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Bad taxation hinders trading in rural Ghana

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Bad tax procedures and processes are responsible for the collapse of petty trading in rural districts of Ghana.

This was disclosed by Mr. Abugre Robert Coordinator of Afaataba cooperative society at a research report workshop for petty traders at the Zebilla district assembly at the week.

The survey which was funded by the Business Sector Advocacy Challenge Fund (BUSAC FUND) examined the revenue collection activities of Bawku West District Assembly to identify challenges which impact negatively on the business operations, especially petty traders and the revenue mobilisation efforts of the district assembly.

The research revealed several nagging problems. For instance, at Zebilla, Gbatonga, Sapeliga and Binaba the four major commercial towns in the Bawku West District; the survey revealed massive extortion and double taxation. Participants bemoaned the practice saying that it has retarded the growth of their business over the years.

Responding to the issue of double taxation, the district finance officer said that double taxation often arose because of the inability of traders to sell all the goods which were already taxed at the close of the market day. He said that in the circumstance it is difficult for the revenue collectors to tell on the next market day, which animal or product was not taxed.

The finance officer disclosed that the Zebilla District Assembly was constructing a warehouse which when completed will solve the problem of double taxation since traders would then be able to store all goods which could not be sold by the close of the market day. He explained that previously unsold goods that would be moved form the warehouse to the market would not be taxed because they would have been captured by the revenue collectors as already taxed.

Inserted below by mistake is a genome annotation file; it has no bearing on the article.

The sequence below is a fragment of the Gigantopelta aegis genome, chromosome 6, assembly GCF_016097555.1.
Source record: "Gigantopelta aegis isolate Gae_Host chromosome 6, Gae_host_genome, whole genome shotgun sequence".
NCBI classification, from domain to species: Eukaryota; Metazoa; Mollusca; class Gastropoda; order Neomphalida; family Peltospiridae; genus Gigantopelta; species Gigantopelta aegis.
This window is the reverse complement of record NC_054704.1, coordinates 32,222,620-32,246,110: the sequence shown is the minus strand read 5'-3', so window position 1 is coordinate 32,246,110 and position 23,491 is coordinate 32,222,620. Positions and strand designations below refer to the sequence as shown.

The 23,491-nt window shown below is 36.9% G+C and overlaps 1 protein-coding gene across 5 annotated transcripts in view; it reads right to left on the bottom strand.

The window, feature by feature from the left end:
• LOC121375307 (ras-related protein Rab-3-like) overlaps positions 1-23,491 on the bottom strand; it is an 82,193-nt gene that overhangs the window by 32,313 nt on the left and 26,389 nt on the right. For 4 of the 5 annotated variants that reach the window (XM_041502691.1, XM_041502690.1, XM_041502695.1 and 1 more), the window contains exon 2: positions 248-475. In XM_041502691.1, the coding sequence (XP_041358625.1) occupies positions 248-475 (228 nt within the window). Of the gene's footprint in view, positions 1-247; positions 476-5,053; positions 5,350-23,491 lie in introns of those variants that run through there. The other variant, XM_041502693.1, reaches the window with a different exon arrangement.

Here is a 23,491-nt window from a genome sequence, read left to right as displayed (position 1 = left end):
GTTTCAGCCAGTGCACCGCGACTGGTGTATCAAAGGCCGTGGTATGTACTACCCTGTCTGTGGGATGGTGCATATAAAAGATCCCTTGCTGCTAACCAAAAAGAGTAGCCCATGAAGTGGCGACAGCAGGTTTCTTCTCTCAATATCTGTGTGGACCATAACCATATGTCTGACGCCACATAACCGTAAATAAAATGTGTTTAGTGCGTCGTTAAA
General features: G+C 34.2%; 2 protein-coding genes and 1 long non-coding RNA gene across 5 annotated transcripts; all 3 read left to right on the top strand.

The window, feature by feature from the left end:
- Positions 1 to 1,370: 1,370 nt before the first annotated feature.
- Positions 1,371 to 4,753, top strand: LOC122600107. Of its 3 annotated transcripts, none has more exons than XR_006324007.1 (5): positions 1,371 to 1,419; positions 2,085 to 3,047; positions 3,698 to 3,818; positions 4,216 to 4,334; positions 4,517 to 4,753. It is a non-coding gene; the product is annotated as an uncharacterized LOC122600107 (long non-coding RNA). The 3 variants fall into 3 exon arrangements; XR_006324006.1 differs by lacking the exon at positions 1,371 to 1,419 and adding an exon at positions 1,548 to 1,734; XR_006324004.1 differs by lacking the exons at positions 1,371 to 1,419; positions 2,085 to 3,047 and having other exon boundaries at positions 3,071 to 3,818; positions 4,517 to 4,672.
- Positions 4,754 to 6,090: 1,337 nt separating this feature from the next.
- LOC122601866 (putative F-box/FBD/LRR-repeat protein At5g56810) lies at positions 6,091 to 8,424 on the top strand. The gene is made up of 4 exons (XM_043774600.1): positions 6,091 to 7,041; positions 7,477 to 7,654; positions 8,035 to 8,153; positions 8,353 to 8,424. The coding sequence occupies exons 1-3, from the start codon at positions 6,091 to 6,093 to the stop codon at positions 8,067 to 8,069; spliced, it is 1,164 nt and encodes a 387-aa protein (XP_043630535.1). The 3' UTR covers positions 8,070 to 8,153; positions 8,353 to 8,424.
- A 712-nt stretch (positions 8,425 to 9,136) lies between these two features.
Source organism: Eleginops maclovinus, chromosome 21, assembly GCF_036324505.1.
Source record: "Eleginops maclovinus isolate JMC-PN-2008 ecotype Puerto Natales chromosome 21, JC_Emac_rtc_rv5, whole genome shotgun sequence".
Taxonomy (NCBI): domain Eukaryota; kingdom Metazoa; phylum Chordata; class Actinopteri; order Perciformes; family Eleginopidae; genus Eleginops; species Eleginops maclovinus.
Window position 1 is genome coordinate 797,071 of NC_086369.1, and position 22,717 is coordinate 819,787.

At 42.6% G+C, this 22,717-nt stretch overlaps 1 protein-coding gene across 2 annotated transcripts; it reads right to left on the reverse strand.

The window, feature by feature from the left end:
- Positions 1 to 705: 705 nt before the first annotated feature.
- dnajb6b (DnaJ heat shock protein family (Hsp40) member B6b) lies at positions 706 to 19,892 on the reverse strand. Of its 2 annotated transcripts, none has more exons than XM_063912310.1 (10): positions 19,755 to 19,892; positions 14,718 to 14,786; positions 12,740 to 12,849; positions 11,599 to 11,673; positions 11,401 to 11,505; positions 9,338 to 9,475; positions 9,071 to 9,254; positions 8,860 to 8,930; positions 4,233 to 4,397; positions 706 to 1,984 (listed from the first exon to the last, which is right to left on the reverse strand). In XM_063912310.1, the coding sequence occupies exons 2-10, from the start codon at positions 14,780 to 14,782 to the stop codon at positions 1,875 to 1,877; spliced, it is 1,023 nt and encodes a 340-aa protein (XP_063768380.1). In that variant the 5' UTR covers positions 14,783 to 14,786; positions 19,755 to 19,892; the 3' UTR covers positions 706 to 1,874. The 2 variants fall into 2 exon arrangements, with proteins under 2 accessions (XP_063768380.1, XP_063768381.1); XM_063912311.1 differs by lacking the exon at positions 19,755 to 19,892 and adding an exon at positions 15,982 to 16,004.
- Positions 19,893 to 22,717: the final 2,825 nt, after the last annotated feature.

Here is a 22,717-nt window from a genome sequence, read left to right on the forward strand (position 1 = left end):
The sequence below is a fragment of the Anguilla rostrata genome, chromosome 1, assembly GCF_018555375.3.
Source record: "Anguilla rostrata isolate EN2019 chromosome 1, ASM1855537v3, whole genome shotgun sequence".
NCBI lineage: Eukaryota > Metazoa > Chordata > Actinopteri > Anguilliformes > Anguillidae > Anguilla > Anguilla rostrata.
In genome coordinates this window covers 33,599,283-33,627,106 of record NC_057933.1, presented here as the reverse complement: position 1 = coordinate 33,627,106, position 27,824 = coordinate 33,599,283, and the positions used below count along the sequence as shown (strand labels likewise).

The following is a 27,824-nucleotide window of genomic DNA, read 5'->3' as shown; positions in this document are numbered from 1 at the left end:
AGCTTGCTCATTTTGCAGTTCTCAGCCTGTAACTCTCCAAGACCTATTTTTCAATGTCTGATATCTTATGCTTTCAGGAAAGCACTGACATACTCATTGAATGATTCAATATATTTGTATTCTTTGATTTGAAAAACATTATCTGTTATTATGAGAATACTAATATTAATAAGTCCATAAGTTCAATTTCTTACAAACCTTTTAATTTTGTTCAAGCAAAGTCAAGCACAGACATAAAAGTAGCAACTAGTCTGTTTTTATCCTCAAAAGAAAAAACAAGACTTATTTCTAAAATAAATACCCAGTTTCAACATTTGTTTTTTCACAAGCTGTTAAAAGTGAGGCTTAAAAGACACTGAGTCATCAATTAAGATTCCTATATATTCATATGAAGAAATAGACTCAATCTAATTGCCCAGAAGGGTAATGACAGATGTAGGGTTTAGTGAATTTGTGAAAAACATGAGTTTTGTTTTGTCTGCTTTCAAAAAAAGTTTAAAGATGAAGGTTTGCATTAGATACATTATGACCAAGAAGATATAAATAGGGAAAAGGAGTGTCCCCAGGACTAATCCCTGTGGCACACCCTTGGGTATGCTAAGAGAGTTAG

He however, cautioned traders of the inability of the new measure to solve double taxation in the case of animals since the warehouse could not house animals, but assured the petty traders of the readiness of his outfit to solve the problem of taxation on animals soon.

What came to light also was that petty traders were not involved in the fee fixing process. Contributing to discussion on the report a female petty trader said that the refusal of the District Assembly to involve them in the fee fixing process was an attempt to force them to pay any amount that was fixed which for her was tantamount to extortion. But even forced payment was not the only form of extortion that petty traders in the Zebilla District markets suffered; most traders who were illiterate were directly extorted by revenue collectors. Some participants also complained that some revenue collectors use one ticket to serve many traders.

The finance officer said that such practice was criminal since it diverted revenue to the pockets of revenue collectors and warned that any re venue collector caught in the act would be prosecuted. Participants suggested to the district assembly to increase the commission paid to revenue collectors so as to motivate them and to curb extortion.

The research also revealed some level of disparities in the payment of fees by traders. For example, in some cases the same amount of fee was paid by traders who trade goats, sheep, or cattle irrespective of the size of the animal. According to the research findings, this practice created tension among petty traders since those who dealt in small animals felt cheated.

The petty traders also complained that revenue collectors were very harsh and some times used bad language to make them pay fees. In response to this Mr. Robert urged the revenue collectors to move away from the conventional way of relating with their clients to the human relations approach in order to improve their revenue mobilisation.

Source: Public Agenda

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